There is a humanising of history that has been taking place. For a long time history wanted to be seen as part of the social sciences: that it was empirical, that it dealt with facts, data, and dates. Now it is more part of humanities. It is about human stories, it is about the sort of thing I do, which is more “culture history” or storytelling, and I think it is a wonderful thing. The Medieval period is right for it because, out of all the periods we study, it’s been so poorly manipulated in the last few centuries. 

That’s the reason I’m writing Femina, because I just think we have an entirely wrong inherited view of the Medieval period. And for anyone that is curious wouldn’t you want to right that wrong? There’s got to be intellectuals out there, across the world who could see that there are errors to be corrected and they desperately want to do it. So that’s why there is definitely rising interest in the Medieval period. There is so much to discover with fresh eyes. Everyday I discover something new and it is just a joy. 

Dr Janina Ramirez

On the definition of ‘Medieval’, are there ongoing strands that connect pre-Christian and post-Roman Britain to the High Middle Ages? 

All the things that make us human, the things that carry through time. I am currently working on a book Goddess: 50 Goddesses, Spirits, Saints and Other Female Figures Who Have Shaped Belief, and what you tend to see is that everyone of them is unique and individual and distinctive in their human qualities. They largely represent the feminine and all the different manifestations of that – as well as real richness in intellectual conceptualism during this time and all the things that really ties us together: love, childhood, belief in something and intellectual curiosity.

People talk about the Renaissance being a sudden explosion of intellectual activities, as if everyone is dumb before that, as if nobody is using their brains at all. Nonsense! You know, intellectual curiosity just works with the tools it has and I am constantly staggered by the leaps of ingenuity that people are making during this time and there are so many misconceptions still today.

Monasteries were centres of learning and social discussion, not just prayer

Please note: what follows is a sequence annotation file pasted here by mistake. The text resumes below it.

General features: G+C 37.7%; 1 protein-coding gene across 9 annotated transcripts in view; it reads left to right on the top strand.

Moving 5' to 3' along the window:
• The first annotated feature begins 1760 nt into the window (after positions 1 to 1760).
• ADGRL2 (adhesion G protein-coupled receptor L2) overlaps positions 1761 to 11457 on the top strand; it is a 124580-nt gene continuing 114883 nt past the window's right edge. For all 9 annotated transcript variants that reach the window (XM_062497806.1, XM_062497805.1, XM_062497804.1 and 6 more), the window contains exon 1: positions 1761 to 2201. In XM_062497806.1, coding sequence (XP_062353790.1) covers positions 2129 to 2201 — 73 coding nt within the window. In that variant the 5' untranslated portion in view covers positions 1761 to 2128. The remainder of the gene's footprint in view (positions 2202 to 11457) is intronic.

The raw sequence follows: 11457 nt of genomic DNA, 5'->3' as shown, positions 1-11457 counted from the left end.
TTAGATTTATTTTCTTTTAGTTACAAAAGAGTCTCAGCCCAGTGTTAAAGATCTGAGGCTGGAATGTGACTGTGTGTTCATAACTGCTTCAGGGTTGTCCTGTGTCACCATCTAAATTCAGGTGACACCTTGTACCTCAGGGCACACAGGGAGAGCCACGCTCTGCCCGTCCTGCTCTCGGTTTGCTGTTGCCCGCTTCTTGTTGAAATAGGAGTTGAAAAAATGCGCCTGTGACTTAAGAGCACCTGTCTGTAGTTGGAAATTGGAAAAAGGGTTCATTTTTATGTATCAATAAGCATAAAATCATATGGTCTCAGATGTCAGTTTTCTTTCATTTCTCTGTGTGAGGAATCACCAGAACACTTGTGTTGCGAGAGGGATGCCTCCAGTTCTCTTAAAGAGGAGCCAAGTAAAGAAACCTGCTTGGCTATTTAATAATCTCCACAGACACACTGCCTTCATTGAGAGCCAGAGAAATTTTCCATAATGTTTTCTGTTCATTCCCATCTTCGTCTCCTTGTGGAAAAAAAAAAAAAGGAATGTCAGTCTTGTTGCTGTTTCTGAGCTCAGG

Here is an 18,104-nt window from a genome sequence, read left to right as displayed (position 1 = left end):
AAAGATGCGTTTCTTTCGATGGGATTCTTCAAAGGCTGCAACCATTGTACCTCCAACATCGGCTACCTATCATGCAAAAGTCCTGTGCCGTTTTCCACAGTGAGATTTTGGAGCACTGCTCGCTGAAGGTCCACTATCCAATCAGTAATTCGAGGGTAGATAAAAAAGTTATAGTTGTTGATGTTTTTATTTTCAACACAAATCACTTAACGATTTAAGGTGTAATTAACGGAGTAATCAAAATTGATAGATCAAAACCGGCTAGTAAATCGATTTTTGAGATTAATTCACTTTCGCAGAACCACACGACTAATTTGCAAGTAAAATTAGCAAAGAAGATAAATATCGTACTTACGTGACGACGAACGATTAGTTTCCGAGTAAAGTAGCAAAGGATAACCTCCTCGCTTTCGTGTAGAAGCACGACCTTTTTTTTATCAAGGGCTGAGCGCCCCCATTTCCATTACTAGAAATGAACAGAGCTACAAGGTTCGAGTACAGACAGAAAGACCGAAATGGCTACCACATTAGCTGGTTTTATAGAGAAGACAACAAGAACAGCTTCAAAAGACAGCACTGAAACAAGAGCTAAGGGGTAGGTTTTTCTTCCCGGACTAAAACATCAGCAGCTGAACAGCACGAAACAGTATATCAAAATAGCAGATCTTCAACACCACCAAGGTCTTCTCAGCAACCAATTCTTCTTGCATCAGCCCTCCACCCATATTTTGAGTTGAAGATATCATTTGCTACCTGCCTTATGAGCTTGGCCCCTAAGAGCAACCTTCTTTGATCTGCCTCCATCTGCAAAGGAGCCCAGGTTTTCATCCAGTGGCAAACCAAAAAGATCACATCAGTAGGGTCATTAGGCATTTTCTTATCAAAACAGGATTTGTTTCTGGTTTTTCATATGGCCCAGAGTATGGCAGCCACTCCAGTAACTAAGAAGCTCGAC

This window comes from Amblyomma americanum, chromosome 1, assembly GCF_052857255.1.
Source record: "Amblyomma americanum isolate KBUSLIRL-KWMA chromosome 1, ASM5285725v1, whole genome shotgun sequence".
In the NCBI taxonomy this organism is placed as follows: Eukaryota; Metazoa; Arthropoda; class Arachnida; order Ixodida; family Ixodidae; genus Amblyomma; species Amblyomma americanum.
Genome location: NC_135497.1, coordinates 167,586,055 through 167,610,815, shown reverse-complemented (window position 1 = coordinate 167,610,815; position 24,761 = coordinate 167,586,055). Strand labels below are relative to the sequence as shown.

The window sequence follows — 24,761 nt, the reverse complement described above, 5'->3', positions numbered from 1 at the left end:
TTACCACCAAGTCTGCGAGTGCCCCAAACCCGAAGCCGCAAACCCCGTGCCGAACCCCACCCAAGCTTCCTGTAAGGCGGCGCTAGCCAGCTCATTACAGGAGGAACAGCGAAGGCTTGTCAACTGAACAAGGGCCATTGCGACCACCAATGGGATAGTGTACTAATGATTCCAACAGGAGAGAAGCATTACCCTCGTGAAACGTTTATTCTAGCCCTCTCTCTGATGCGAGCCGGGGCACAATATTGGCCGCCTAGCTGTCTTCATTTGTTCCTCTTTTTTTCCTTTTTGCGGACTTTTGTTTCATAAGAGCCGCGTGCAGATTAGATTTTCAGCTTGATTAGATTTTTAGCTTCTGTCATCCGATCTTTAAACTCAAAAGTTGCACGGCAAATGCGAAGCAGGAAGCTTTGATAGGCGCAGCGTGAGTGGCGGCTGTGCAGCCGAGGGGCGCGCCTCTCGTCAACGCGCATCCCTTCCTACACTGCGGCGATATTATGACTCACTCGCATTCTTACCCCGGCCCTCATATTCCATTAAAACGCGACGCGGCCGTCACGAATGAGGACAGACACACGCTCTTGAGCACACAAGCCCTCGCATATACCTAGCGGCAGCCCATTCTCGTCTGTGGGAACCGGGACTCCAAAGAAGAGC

I just had a long conversation today with someone about monasticism and our modern notion of a monk. If one of our friends turned around to us today and said ‘I’m becoming a monk,’ you might think they are religiously on the extreme, under the spectrum and perhaps socially awkward – they’re going to shut themselves in a room and have no sex…

That is so far from the concept of a medieval monk that it is beyond belief. It was a really attractive career prospect for any young man who wanted to be fed or be taken care of while they exercised their brain. They were not blind servants. Monasteries are where you would find the dissidence, that’s where you find the thinkers, the scholars, the scientists, the doctors. Again, we just use our modern terminology incorrectly because we inherited it in the imperial age. I think there is so much to be discovered looking at people with fresh eyes  and looking at them like they would have seen themselves. 

John Collier’s The Sleeping Beauty – a fairy tale perception of the Middle Ages?

That Victorian, imperial lense you mention, we’ve broken that?

No. It’s staggering. The number of misconceptions I clear up on a daily basis, it depresses me. We’ve inherited so many bad ideas: the idea of skin colour racism, the idea of class systems, the idea of misogyny, they are so recent, they are a couple of hundred years old. It really depresses me because it is so contrived, so clearly engineered as a mode of control and as a mode of expansion and the imperial imposition of ideas. I think bringing the Medieval period back to a real sense will help us actually as a part of a mental rehabilitation. If we have a more accurate view of where we come from it should encourage us in the future to go forward more boldly. I am a woman, I want to know that we’ve not always been a second class citizen, and that we haven’t always been subjugated and told to be quiet. I can show you that we haven’t and I can go on, into the future, knowing that. It’s a moment of great pivotal change and an important time to be looking at history.

Dr Janina Ramirez appears in the latest series of Lost Relic Hunters, airing on Sky History on Mondays at 9pm

Her forthcoming book Femina is available to pre-order here.

Image top shows a contemporised take on Hildegard of Bingen

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Alex Matchett

Alex Matchett is Editor of Culturall, specialising in culture, business and finance.